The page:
Police arrested 17 people who had linked arms and blocked Montgomery Street, choking off Financial District traffic at midday. The protesters were cited for traffic violations and released later in the day.
Oakland-based Jewish Voice for Peace helped organize the rally, along with Jews for a Free Palestine and the Break the Silence Mural and Arts Project. JVP director Mitchell Plitnick said "Israel bears an enormous amount of responsibility for escalation in Gaza and Lebanon."
He believes Israel has more reason to attack Hezbollah in Lebanon than Hamas in Gaza,
because although both have attacked Israel and abducted Israeli soldiers Hamas is "acting as an arm of an occupied people. ... They are allowed to resist." Even in Lebanon, however, Israel's reaction has been disproportionate, targeting civilians and infrastructure rather than just Hezbollah strongholds, he said.
"I'm heartbroken about what's happening, heartbroken and furious," said protester Kali Grosberg, 69, of Oakland. "It feels to me like it's leading to a major conflagration in the Middle East and could spread to all parts of the world. ... Anything done by any side to inflame rather than negotiate is a travesty of human existence.
Leila, 26, of San Francisco, who wouldn't give her last name, wore a "Proud to be Lebanese" T-shirt and said she was protesting to support her native country. She said she has been unable to call her family in Tripoli, hit by Israeli airstrikes.
Jewish groups organized the event, but the crowd also included people waving Palestinian flags and shouting anti-Israel slogans. After most of the Jewish organizers had left, some in this latter group were heard calling for continuation of violent intifadah, or uprising, against Israelis.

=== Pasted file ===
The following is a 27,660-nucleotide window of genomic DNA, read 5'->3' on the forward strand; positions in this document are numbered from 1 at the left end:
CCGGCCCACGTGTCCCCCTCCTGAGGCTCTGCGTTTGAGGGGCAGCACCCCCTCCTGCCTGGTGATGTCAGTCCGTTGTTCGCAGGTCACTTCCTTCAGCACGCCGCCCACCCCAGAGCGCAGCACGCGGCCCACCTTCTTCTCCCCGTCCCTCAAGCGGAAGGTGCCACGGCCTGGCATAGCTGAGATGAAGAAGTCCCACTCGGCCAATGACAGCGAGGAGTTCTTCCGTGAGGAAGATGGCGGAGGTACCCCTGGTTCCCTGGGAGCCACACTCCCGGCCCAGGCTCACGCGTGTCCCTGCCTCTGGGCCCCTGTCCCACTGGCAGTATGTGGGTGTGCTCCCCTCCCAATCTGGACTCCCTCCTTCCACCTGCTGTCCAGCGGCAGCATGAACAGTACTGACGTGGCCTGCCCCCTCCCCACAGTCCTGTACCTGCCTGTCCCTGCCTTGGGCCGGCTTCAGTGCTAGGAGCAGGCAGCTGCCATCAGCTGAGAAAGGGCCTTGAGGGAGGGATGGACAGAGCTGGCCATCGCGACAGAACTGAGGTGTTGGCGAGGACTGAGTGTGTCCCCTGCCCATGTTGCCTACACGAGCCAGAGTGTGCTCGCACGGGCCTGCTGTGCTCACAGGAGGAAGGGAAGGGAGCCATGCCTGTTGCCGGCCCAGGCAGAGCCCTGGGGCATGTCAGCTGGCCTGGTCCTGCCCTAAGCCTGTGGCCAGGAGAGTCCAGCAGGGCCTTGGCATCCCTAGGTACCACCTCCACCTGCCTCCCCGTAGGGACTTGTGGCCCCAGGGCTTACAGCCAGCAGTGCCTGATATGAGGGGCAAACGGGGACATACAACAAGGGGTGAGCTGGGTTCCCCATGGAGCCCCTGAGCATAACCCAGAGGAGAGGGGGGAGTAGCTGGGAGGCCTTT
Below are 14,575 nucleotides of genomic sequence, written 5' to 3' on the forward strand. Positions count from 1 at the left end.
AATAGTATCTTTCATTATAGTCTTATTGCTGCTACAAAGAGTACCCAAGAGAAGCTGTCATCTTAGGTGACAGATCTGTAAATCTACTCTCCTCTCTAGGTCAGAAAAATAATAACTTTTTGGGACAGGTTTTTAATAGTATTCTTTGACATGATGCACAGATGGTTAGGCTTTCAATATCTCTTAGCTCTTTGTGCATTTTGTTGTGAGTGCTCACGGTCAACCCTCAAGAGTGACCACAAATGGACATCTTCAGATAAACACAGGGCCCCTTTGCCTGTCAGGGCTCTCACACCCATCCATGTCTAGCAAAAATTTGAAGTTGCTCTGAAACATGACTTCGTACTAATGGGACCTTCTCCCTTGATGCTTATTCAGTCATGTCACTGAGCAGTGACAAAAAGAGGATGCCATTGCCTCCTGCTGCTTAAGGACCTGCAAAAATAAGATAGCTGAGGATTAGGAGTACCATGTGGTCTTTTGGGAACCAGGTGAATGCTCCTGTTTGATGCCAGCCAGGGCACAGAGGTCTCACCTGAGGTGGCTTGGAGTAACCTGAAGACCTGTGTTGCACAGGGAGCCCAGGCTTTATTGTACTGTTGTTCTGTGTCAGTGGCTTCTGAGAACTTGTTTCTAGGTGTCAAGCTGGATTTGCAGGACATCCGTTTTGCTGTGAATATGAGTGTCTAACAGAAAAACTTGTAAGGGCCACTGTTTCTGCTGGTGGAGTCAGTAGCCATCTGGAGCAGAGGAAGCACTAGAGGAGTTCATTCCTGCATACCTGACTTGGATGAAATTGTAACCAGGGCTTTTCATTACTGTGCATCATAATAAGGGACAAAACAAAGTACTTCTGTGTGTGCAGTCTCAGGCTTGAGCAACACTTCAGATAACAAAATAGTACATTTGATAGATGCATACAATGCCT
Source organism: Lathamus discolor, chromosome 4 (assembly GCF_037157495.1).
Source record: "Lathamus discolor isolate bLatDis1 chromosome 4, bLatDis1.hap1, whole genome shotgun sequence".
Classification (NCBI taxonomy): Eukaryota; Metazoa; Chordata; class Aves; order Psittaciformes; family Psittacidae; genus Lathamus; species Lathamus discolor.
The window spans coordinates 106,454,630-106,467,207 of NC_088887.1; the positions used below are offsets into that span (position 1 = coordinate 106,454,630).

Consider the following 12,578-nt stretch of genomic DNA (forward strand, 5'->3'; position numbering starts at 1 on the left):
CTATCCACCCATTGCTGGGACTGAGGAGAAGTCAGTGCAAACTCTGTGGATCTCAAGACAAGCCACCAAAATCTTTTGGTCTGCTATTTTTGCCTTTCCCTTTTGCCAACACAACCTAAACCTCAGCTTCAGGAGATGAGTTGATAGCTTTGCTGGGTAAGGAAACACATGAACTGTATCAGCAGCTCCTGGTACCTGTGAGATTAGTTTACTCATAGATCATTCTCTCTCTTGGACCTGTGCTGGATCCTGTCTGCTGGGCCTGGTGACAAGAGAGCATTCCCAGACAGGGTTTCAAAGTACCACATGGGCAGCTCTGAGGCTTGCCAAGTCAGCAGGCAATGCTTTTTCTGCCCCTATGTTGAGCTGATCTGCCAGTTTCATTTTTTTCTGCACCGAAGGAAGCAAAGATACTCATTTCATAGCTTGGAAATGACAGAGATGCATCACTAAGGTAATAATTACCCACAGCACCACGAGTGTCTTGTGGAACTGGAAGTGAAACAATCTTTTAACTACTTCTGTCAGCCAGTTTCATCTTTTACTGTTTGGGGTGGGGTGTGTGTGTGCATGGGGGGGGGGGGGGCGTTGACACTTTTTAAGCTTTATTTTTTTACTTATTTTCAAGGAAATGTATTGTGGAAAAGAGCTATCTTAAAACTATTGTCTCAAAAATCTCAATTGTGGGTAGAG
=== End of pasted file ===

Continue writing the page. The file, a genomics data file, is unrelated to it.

Israeli Deputy Consul General Omer Caspi said the protesters "should demonstrate in front of the Lebanese Embassy or the Palestinian Authority offices in Washington. ... They hold the solution to the problems."
He said more than two million residents of northern Israel are "being held hostage by Hezbollah" while Lebanon ignores a United Nations mandate to deploy troops to help disarm and dismantle Hezbollah.
A pro-Israel counter-demonstration across the street Monday attracted roughly a third as many people. "I just wanted to support Israel and their right to defend themselves," said David Marinoff, 53, of Oakland, noting that Israel withdrew troops from Gaza and Lebanon only to see those lands used as bases for more attacks. "Hezbollah is a cancer, and if we don't get rid of it, it'll just come back."
But Ceanna Stephens, 29, of Oakland among those arrested issued a statement later Monday through Global Exchange, the human-rights watchdog group for which she works, saying "We do not condone any sort of violence, whether it comes from Hezbollah or the state of Israel.
"Israel's reaction to current events has been unbelievably cruel, and has caused intense suffering and death among many Palestinian and Lebanese civilians who have done nothing wrong," she said.
"This is a humanitarian crisis, and it is my obligation as a Jewish person for peace to speak out."
Contact Josh Richman at firstname.lastname@example.org.